No one in the ward of the patients in the surgery mix-up at Kenyatta National Hospital had a name tag, a parliamentary committee was told yesterday.
“It is only after Health Cabinet Secretary Sicily Kariuki came to visit on learning of the incident that we found my brother with a tag,” Pauline Njeri, the sister of one of the patients involved in the mix-up, told the parliamentary Health Committee.
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The committee, led by MP Sabina Chege, had invited the doctors who performed the procedure, tal, the two patients, Samuel Kimani and John Nderitu, and the facility’s board for a fact-finding mission.
Nderitu, 37, narrated his experience on February 19 through his sister, Njeri.
Njeri's testimony contradicts an earlier statement by the KNH management that Nderitu and all the patients in Ward Five A had name tags.
Njeri told the committee that on the day the CS visited the ward, visitors were chased out as the hospital staff put 'things in order' by changing the patient’s old gowns and dirty bed sheets, and scrubbing the floor.
“Even food, was served very well that day,” she added.
Mr Nderitu had been involved in an accident in Kahawa West on his way home on February 18.
Njeri said she wheeled Nderitu into the theatre at about 3pm on February 19 but to the family's surprise, they found him back in the ward about an hour later.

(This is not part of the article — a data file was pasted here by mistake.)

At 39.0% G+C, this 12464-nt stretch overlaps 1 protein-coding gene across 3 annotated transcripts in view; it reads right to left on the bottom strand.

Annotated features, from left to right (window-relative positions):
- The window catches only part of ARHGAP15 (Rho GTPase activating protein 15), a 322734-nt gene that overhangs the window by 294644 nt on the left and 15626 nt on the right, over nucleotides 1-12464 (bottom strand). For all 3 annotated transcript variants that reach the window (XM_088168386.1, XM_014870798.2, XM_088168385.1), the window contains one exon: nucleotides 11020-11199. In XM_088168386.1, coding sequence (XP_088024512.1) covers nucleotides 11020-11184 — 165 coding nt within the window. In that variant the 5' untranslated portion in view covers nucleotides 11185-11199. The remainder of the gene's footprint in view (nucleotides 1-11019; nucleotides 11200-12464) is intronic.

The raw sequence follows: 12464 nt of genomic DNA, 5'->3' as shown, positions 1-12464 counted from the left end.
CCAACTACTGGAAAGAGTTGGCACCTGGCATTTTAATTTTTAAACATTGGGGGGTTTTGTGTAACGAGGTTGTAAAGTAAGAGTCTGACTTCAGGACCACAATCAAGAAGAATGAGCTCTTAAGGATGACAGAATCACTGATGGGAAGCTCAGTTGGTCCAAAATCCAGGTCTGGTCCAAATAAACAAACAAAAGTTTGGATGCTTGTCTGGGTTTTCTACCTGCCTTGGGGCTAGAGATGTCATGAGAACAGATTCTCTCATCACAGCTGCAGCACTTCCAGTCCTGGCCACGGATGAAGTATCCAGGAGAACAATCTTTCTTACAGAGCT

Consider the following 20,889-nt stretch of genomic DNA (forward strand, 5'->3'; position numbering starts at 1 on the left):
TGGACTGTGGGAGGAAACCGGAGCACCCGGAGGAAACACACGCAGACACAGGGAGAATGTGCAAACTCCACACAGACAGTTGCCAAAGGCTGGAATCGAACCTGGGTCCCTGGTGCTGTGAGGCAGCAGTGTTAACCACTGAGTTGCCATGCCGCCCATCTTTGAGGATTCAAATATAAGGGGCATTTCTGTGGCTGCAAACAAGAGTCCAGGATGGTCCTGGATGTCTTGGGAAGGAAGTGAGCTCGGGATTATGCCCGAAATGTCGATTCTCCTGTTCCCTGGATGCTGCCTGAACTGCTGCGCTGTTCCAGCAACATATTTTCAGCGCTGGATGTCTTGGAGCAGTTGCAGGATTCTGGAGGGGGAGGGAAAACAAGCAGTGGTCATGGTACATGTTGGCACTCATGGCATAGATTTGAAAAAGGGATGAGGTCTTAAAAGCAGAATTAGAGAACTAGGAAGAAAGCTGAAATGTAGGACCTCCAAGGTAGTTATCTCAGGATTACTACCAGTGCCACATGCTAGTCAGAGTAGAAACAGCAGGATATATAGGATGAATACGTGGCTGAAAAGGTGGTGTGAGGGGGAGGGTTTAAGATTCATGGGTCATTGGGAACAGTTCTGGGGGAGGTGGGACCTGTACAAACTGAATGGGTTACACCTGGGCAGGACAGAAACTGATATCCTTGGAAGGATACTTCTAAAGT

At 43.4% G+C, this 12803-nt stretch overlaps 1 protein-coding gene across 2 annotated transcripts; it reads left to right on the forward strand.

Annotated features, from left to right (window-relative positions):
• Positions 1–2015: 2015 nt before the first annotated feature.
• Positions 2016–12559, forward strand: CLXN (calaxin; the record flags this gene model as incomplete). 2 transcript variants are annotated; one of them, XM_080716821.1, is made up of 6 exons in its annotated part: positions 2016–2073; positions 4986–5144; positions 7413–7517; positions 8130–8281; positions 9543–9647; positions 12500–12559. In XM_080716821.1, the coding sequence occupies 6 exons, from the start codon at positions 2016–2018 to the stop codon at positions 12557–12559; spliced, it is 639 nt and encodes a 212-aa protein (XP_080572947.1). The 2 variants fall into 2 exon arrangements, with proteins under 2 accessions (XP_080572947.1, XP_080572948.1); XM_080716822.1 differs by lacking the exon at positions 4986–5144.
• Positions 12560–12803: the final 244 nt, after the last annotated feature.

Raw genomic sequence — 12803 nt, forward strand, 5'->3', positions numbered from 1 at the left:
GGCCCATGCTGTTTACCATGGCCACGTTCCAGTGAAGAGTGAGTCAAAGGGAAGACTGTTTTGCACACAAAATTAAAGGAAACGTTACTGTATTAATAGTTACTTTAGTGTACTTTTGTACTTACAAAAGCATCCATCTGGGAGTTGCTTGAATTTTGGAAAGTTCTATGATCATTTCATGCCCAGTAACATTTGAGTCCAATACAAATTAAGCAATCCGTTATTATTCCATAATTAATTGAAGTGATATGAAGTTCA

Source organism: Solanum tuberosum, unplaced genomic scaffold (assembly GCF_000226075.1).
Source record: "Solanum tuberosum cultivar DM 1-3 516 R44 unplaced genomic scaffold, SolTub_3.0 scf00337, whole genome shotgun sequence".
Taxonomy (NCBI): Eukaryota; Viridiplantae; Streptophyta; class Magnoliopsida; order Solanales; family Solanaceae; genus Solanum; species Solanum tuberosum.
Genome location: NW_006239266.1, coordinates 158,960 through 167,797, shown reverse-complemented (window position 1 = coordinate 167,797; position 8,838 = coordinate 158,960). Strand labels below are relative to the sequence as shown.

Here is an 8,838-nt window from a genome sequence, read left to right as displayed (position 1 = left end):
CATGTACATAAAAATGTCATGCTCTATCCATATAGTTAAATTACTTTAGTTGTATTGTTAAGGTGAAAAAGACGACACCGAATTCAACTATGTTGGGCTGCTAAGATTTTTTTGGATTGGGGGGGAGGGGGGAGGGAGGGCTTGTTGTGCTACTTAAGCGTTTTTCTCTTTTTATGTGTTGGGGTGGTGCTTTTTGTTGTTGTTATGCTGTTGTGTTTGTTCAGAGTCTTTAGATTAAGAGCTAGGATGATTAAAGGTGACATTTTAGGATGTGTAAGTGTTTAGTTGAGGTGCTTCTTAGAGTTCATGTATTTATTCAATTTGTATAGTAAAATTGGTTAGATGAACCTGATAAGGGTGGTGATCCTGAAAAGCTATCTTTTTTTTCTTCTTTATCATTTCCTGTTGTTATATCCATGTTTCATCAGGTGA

They were later told he would undergo the surgery later that night.
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However when the time for the operation came, another patient, Samuel Kimani, 37, was instead wheeled to the operating room at 9.30pm under the guidance of theatre nurse Catherine Gakii.
Gakii was among the hospital staff who appeared before the committee.
According to the senior-most surgeon, Dr Michael Magoha, the mistake was found out after the patient’s skull had been opened.
Mary Wahome, the nurse who identified the patient for surgery, had a tough time explaining if the patient was tagged.
Ms Wahome said when she received information from her colleague that a patient was scheduled for theatre that night, she went to the male ward and called out his name.
“He responded. But he appeared confused somehow,” she said.
Wahome, who has worked at KNH for 23 years, admitted that when she was told that a patient scheduled for theatre, her colleague, Gideon Mwangi, did not physically identify the patient.
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She also claimed that she was the one who tagged the patient when she was preparing him for surgery.
Hudson Ng’ang’a, a registrar who was part of the team that performed the surgery, said the patient was 'confused and disoriented at a Glasgow scale of 13 out of 15'.
“Patient was confused hence we could not depend on the patient to naturally identify himself,” he said.
Dr Ng’ang’a said when he realised that there was a mistake, he contacted his seniors, among them Dr Dave Mangar, a senior registrar, who joined the team. The surgery took six hours as the surgeon's tried to locate a blood clot.
Magoha, who was on call, was contacted at 3.30am and he too confirmed that all the paper work was in order and that the patient on the operating table was John Nderitu.
“At about 5.30am I made the decision to stop the surgery and have the patient undergo a CT scan,” he said.
The KNH board, led by its chairman, Mark Bor, was sent away less than 10 minutes into the sitting after only three of the 10 members showed up.
The MPs did not take kindly Bor’s explanation that the other seven members were ‘too busy attending to other issues’. Ms Chege told Mr Bor and his team to come today at least with six members.
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